Computer Science Thesis Oral

Thesis Orals
Ph.D. Student
Computer Science Department
Carnegie Mellon University
Applying Fair Division in Game Theoretic Settings
Wednesday, July 26, 2017 - 1:00pm
Gates Hillman Centers

This thesis covers various aspects of fair division: allocating goods/items among interested parties while maintaining axiomatic or quantitative properties. The difficulty arises from the heterogeneous valuations of the agents. That is, agents do not necessarily agree on the value of a set of goods. We consider four settings in depth.

First, we dissect the problem of allocating k equal rewards to the best k of n agents when our only information comes from the agents evaluating each other. We give an an algorithm to accurately do so while disincentivizing agents from strategically lying to benefit themselves (a property called impartiality). We further show our accuracy is best possible under our metric.

Second, we expand the previous setting to when we wish to rank the agents instead of merely producing the top k of them. Here too, we give algorithms to accurately perform this task while maintaining impartiality. We expand on the connection to the first setting by extrapolating the generalization further and demonstrating several impossibility results.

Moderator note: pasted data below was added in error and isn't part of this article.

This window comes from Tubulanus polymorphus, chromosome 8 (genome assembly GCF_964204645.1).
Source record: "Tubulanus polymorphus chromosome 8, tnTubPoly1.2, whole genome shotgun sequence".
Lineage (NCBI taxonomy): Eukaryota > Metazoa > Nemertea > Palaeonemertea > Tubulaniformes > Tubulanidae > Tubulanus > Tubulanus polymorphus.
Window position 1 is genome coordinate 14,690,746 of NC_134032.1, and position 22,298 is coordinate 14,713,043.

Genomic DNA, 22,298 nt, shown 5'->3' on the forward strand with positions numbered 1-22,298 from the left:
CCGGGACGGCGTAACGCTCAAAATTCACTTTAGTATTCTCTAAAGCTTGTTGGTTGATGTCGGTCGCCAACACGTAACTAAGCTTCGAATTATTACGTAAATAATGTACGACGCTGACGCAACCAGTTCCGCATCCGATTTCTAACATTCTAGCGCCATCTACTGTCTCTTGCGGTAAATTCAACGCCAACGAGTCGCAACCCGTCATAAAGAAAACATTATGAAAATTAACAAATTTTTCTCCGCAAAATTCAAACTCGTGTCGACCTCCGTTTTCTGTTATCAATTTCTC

Third, we consider the setting of cake cutting: allocating a single divisible good. We examine the classic problem of envy-free cake cutting when the agents have restricted valuations – specifically, they have piecewise uniform/constant/linear densities. We show that the restriction is no restriction at all, but when parametrizing the complexity of the densities, yields a significant reduction in difficulty. We further examine the cake cutting setting when agents are strategic and demonstrate the existence of standard equilibrium concepts in the space (despite infinite action spaces).

Finally, we expand upon the concept of the maximin share guarantee (a property seen in the study of indivisible goods). We give several results on the existence of the property and approximations to it in various settings.

Thesis Committee:
Ariel Procaccia (Chair)
Manuel Blum
Zico Kolter
Tuomas Sandholm
Ioannis Caragiannis (University of Patras)

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